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Soon the new Robert and Penny Fox Tower will rise from our existing footprint, a contemporary and dramatically silhouetted space that will herald an engine of discovery and an international leader in biomedical research.
Designed specifically to meet the needs of team science today and in the future, the Fox Tower will feature larger, more flexible laboratory space that can be easily reconfigured to meet changing research needs, and open-plan laboratories and common areas for scientists and staff to encourage collaboration and interaction.
Increased investment in new DNA sequencing and array technologies, imaging technologies, chemistry facilities and mass spectrometry will provide scientists with state of the art technologies and high-powered computational tools needed to advance their research. In addition, a new public entrance on Spruce Street, a skylit atrium and 196-seat auditorium will enhance Wistar’s identity and enable enhanced public outreach.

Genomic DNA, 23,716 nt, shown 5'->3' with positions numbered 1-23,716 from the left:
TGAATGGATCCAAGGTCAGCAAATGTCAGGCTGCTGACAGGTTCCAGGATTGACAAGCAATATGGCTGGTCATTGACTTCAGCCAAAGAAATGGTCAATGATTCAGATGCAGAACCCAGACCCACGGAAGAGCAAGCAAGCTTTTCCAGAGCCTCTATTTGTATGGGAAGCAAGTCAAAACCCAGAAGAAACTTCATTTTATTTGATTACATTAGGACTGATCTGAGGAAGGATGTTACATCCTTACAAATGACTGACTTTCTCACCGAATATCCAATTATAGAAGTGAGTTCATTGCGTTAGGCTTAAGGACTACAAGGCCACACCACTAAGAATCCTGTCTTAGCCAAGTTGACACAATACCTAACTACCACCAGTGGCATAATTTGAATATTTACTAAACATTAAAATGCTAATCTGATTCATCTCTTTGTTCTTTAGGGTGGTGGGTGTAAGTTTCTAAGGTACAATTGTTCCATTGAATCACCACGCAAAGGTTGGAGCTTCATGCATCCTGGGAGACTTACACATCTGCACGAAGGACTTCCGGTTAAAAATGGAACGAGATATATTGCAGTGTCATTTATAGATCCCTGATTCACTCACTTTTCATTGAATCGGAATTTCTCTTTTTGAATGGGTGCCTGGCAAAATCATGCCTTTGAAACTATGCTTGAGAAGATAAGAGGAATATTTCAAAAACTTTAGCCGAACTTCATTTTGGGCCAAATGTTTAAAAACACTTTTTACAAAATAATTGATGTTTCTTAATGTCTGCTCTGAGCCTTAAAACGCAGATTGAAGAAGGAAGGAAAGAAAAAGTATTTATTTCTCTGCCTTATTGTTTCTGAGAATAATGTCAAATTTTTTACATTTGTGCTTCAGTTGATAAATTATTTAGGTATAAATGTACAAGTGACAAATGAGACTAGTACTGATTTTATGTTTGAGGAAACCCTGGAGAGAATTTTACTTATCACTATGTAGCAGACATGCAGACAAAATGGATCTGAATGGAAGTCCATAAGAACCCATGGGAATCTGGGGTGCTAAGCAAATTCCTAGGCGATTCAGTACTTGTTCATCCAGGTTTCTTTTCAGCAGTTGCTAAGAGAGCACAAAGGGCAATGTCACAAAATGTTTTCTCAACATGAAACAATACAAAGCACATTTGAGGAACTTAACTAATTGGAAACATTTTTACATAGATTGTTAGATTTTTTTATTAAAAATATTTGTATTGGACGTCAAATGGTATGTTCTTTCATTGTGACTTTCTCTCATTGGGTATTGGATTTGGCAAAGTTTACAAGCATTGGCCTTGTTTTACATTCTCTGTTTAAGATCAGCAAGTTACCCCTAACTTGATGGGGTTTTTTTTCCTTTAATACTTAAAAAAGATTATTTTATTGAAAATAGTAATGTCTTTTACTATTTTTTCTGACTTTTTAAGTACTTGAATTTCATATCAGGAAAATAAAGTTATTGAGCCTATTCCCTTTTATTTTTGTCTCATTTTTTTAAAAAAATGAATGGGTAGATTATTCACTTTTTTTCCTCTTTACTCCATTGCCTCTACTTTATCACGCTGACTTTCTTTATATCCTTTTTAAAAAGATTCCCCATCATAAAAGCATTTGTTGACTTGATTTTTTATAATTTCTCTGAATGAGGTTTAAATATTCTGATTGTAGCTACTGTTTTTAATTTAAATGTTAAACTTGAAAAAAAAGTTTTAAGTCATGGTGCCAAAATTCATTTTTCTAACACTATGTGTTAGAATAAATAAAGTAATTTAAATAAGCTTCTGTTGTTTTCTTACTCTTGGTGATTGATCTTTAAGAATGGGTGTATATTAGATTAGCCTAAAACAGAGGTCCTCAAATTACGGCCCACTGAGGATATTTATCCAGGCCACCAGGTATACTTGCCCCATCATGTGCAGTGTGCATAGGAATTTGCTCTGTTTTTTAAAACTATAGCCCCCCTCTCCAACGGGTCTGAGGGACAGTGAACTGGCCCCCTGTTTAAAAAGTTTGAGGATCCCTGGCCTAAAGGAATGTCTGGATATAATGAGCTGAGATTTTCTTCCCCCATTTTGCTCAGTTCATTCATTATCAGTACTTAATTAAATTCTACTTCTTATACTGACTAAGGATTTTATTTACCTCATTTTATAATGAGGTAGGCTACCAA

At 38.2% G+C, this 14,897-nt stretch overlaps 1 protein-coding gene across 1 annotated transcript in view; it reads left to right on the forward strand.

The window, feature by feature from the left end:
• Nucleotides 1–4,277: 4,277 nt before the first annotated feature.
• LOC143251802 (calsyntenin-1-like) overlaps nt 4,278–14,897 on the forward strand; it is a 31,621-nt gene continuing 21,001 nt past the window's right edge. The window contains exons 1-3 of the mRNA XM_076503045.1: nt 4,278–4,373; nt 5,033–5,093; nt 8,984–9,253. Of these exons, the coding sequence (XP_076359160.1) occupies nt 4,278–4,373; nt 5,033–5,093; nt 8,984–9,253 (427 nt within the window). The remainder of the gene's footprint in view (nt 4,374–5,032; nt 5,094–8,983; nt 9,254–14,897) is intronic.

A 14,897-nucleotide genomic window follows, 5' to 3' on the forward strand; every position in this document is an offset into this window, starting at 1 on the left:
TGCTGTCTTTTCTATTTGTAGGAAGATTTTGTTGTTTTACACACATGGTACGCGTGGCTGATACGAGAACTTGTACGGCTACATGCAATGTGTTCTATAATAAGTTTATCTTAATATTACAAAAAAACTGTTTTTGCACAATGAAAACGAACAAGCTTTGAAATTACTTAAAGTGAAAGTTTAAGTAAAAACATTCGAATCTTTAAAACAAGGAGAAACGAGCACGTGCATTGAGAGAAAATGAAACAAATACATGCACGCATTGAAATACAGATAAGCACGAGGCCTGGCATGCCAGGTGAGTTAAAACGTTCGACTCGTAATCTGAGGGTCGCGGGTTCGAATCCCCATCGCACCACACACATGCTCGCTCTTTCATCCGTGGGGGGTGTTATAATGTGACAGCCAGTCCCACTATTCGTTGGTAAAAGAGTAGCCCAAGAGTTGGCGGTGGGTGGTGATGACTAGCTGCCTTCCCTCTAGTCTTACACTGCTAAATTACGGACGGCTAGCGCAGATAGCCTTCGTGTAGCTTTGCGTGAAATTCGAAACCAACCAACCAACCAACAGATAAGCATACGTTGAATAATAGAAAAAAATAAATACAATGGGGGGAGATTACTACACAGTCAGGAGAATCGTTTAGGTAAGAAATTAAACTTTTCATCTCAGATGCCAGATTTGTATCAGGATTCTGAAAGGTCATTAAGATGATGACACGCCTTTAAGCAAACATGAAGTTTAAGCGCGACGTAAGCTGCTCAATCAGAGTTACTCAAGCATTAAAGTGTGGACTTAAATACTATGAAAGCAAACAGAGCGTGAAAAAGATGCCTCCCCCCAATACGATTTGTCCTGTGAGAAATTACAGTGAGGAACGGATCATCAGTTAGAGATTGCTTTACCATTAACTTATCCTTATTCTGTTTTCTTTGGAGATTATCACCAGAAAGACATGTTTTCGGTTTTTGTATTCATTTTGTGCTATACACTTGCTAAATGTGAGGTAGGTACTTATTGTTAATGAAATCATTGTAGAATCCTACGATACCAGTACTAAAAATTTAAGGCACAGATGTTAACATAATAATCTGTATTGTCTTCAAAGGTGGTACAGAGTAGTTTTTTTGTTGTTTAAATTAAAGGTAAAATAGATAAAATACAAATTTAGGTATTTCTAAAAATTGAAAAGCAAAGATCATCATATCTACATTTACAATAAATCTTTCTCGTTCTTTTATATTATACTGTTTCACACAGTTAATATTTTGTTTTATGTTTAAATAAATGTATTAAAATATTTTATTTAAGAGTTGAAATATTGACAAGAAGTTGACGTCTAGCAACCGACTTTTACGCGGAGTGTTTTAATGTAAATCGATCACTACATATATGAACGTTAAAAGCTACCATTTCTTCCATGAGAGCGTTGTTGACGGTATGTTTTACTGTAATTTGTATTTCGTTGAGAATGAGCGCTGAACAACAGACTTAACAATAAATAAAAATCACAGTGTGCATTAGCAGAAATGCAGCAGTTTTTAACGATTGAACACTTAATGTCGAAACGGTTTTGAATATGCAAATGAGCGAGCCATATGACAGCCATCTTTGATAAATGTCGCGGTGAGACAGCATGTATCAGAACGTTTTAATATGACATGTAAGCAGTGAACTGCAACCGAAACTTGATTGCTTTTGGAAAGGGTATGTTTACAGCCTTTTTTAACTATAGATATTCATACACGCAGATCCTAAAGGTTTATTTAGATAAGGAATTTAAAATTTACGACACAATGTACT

Wistar’s brand of team science naturally spurs discovery as researchers cross-pollinate ideas and brainstorm at will. The Building Wistar, Changing the World Campaign will forever break down barriers to the free flow of creative ideas, building optimal environments that will inject greater spontaneity, foster more connectivity and spark livelier discussions inside and outside the laboratory.
The microscope in the image belonged to William E. Horner, M.D., a collaborator with Caspar Wistar, M.D., in the early 1800s.
Dr. Horner, a lecturer at the University of Pennsylvania, was a pioneer of the use of microscopes in anatomical and medical research. He authored Special Anatomy and Histology, a seminal text on the subject.